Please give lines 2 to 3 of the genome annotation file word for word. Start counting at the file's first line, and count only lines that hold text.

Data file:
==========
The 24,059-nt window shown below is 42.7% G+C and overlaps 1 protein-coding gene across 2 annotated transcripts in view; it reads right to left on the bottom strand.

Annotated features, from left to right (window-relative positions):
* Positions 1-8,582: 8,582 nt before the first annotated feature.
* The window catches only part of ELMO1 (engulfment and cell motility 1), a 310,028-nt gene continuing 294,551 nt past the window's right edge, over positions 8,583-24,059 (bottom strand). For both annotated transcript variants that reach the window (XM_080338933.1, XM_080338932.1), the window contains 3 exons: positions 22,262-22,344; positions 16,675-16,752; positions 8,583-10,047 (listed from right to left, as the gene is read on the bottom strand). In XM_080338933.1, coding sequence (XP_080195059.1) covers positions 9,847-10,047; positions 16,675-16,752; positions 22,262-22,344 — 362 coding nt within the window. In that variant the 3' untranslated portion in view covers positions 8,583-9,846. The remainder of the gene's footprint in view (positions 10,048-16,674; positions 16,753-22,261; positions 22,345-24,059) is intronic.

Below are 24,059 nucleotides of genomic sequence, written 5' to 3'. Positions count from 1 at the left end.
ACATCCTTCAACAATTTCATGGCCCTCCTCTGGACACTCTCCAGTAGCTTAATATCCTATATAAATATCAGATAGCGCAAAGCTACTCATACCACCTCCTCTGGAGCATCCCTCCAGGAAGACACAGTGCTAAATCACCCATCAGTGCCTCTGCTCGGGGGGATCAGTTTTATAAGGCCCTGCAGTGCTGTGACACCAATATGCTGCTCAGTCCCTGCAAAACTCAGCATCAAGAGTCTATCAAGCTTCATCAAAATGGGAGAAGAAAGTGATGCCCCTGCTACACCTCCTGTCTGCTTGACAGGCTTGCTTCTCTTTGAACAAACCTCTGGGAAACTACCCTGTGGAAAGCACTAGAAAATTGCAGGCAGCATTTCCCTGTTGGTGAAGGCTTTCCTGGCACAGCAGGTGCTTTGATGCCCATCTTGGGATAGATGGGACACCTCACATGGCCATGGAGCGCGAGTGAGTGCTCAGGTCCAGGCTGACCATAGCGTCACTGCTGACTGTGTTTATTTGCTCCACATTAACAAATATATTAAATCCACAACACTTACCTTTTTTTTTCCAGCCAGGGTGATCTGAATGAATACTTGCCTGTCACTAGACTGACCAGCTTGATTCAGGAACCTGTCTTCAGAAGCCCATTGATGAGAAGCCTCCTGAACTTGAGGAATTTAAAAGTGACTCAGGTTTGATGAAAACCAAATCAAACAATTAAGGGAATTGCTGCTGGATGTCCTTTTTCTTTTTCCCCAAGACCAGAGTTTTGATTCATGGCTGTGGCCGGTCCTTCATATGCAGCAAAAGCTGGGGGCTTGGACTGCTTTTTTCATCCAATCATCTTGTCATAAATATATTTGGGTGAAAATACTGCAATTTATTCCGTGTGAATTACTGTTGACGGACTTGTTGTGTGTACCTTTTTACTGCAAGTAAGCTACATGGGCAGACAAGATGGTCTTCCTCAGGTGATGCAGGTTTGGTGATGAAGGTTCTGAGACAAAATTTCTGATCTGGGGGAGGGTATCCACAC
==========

Annotated features, from left to right (window-relative positions):
* Positions 1-8,582: 8,582 nt before the first annotated feature.